Company: Reviews: 2010: Janet Anderson

A Perfect Circle
Dance review: Jeanne Ruddy's Decade of Dance

by Janet Anderson
City Paper
Published: Apr 13, 2010

Ten years ago, Jeanne Ruddy performed her solo Significant Soil at the Wilma. She was a newcomer, former Martha Graham principal dancer and cancer survivor. Ruddy appeared by herself on the stage, surrounded by nothing but looping translucent tubing. She moved in and out of the mortal coil, reaching a place of renewal.

A decade later, Soil has expanded into a full company production. At opening night of the choreographer's Decade of Dance retrospective appropriately, back at the Wilma Janet Pilla took on Ruddy's famous solo. Red-clad dancers weaved in and out of red fabric stretched across the stage as a Philip Glass violin concerto soared above, conjuring notions of fading fear and emerging opportunity.

Ruddy's work retains some of Graham's high drama, although she looks not to Greek legends but to newspapers for inspiration. Following Soil, 2008's superb Breathless uses dance to explore actual domestic violence cases. Black-and-white video provided the backdrop as, one by one, female dancers were dispatched to watery graves. Images of women floating amid seaweed, distorted by rippling water, were projected behind them.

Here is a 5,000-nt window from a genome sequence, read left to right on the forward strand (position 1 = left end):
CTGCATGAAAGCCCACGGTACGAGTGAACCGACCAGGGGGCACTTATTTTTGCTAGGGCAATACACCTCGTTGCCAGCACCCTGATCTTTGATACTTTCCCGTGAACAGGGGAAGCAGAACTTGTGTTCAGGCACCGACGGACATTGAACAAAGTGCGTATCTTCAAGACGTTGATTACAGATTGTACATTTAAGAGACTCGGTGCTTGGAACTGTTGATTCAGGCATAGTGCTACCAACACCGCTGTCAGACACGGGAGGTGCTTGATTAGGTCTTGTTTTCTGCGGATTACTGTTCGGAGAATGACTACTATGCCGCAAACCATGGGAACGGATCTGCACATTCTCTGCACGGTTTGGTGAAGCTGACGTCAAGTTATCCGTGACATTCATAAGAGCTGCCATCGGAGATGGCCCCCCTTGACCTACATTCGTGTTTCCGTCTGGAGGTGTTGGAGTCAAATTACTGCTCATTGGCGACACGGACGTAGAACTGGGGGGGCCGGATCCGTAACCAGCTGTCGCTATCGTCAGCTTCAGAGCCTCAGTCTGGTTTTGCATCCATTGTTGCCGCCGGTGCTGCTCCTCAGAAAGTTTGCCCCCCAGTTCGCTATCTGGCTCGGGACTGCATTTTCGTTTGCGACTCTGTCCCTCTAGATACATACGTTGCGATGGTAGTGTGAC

Ruddy closed with her cheerful 2009 Lark. Bathed in golden light, five dancers connected and frolicked to Ellen Fishman-Johnson's jaunty score while their shadow images flickered in step. In one lovely sequence, each stood balanced on one leg, the other lifting upward at the knee, recalling a small flock of beautiful flamingos.

With her sure dance eye, Ruddy has formed a troupe of the city's best independent dancers: Pilla has been with Ruddy from the start, bringing her own José Limón modern dance training; Christine Taylor learned Graham technique from Ruddy as a college undergraduate; Rick Callender, who also performs with Miro and BalletX, has outstanding stage presence; and Ian Dodge, impish and well-balanced, is terrific. All 10 dancers deserve individual acknowledgment but none more than the woman at the helm.